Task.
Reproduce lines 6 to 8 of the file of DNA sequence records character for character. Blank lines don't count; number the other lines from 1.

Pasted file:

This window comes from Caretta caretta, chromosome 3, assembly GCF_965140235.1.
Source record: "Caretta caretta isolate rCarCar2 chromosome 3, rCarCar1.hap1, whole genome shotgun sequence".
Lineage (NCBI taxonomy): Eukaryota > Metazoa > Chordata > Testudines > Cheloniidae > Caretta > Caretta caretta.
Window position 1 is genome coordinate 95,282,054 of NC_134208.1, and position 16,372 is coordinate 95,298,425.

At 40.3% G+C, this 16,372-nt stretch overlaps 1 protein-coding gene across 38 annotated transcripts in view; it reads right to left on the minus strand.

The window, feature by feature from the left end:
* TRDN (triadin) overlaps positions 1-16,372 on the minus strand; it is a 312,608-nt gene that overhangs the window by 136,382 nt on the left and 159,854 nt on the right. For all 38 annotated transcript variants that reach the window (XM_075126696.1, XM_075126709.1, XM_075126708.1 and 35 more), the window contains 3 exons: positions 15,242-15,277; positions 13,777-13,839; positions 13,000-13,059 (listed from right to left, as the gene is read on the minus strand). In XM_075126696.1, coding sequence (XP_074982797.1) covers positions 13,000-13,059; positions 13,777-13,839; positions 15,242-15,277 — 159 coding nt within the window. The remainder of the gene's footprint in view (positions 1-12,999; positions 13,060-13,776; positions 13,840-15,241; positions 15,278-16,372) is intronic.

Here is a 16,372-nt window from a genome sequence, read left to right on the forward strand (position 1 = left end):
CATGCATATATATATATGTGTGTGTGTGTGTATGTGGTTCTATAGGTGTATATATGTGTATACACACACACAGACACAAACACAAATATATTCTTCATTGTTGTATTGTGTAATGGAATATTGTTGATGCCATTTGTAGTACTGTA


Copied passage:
The window, feature by feature from the left end:
* TRDN (triadin) overlaps positions 1-16,372 on the minus strand; it is a 312,608-nt gene that overhangs the window by 136,382 nt on the left and 159,854 nt on the right. For all 38 annotated transcript variants that reach the window (XM_075126696.1, XM_075126709.1, XM_075126708.1 and 35 more), the window contains 3 exons: positions 15,242-15,277; positions 13,777-13,839; positions 13,000-13,059 (listed from right to left, as the gene is read on the minus strand). In XM_075126696.1, coding sequence (XP_074982797.1) covers positions 13,000-13,059; positions 13,777-13,839; positions 15,242-15,277 — 159 coding nt within the window. The remainder of the gene's footprint in view (positions 1-12,999; positions 13,060-13,776; positions 13,840-15,241; positions 15,278-16,372) is intronic.

Here is a 16,372-nt window from a genome sequence, read left to right on the forward strand (position 1 = left end):